Stephane Kasriel, Upwork CEO Published 8:36 AM ET Wed, 31 Oct 2018 Updated 11:08 AM ET Thu, 8 Nov 2018

Twenty million students started college this fall, and this much is certain: The vast majority of them will be taking on debt — a lot of debt.

What’s less certain is whether their degrees will pay off.

According to the survey Freelancing in America 2018, released Wednesday, freelancers put more value on skills training: 93 percent of freelancers with a four-year college degree say skills training was useful versus only 79 percent who say their college education was useful to the work they do now. In addition, 70 percent of full-time freelancers participated in skills training in the past six months compared to only 49 percent of full-time non-freelancers.

The fifth annual survey, conducted by research firm Edelman Intelligence and co-commissioned by Upwork and Freelancers Union, polled 6,001 U.S. workers.

This new data points to something much larger. Rapid technological change, combined with rising education costs, have made our traditional higher-education system an increasingly anachronistic and risky path. The cost of a college education is so high now that we have reached a tipping point at which the debt incurred often isn’t outweighed by future earnings potential.

Yet too often, degrees are still thought of as lifelong stamps of professional competency. They tend to create a false sense of security, perpetuating the illusion that work — and the knowledge it requires — is static. It’s not.

“Too often, degrees are still thought of as lifelong stamps of professional competency. They tend to create a false sense of security, perpetuating the illusion that work — and the knowledge it requires — is static. It’s not.”

For example, a 2016 World Economic Forum report found that “in many industries and countries, the most in-demand occupations or specialties did not exist 10 or even five years ago, and the pace of change is set to accelerate.”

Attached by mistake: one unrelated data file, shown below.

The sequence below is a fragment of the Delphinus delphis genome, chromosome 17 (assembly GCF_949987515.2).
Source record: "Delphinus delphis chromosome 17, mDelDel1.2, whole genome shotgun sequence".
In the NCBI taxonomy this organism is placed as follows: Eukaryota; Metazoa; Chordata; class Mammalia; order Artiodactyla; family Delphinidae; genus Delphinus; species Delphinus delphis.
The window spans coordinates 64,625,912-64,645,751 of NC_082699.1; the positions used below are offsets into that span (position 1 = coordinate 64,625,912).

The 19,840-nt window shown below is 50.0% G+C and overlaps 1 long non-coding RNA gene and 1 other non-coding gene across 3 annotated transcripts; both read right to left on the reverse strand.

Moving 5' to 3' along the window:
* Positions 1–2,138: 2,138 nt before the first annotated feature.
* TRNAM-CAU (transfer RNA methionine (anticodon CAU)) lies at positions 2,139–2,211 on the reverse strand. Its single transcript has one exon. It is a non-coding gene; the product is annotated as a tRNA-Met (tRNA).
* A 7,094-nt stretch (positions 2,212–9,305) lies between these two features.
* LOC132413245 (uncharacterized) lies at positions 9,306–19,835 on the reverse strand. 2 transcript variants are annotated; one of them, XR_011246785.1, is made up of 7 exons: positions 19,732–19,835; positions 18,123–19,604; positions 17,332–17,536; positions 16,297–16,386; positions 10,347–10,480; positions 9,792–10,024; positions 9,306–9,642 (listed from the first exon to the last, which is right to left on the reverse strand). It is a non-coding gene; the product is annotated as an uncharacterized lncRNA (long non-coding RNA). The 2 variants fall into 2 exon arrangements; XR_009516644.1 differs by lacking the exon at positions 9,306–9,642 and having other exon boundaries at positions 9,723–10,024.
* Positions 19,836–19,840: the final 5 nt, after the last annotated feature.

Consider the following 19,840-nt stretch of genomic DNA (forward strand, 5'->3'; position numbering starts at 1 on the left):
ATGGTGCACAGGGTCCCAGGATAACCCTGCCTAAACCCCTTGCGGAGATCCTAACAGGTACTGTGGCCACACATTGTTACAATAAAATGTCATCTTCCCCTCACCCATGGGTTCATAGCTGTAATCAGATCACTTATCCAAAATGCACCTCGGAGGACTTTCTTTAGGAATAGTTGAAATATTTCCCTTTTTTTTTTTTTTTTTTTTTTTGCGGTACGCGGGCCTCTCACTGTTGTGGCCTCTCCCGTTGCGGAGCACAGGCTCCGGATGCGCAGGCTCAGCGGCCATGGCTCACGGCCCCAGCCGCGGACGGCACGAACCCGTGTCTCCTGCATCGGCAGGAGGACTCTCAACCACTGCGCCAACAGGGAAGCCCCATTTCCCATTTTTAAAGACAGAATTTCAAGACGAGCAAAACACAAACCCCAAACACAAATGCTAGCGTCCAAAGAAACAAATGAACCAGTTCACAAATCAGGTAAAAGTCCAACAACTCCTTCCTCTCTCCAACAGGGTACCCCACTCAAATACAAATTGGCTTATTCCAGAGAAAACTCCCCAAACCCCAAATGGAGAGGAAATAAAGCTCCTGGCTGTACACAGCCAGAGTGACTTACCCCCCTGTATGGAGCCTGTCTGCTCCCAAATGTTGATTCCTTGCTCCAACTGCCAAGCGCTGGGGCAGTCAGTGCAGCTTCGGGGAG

And recent data from Upwork confirms that acceleration. Its latest Upwork Quarterly Skills Index, released in July, found that “70 percent of the fastest-growing skills are new to the index.”

Expect the change to keep coming. The WEF cites one estimate finding that 65 percent of children entering primary school will end up in jobs that don’t yet exist. Upwork CEO on IPO: The market is ready for us   9:54 AM ET Wed, 3 Oct 2018 | 04:27

These trends aren’t just academic to me. It’s influenced the advice I give my children. While my father had one job throughout his life, I’ve had several. And I tell my children not only can they expect to have many jobs throughout their working lives but multiple jobs at the same time.

It is therefore imperative that we encourage more options to thrive without our current overreliance on college degrees as proof of ability. We need new routes to success and hope.

New, nontraditional education options

The future of work won’t be about degrees. More and more, it’ll be about skills. And no one school, whether it be Harvard, General Assembly or Udacity, can ever insulate us from the unpredictability of technological progression and disruption.

As a leader of a technology company and former head of engineering, I’ve hired many programmers during my career. And what matters to me is not whether someone has a computer science degree but how well they can think and how well they can code. In fact, among the top 20 fastest-growing skills on Upwork’s latest Skills Index, none require a degree.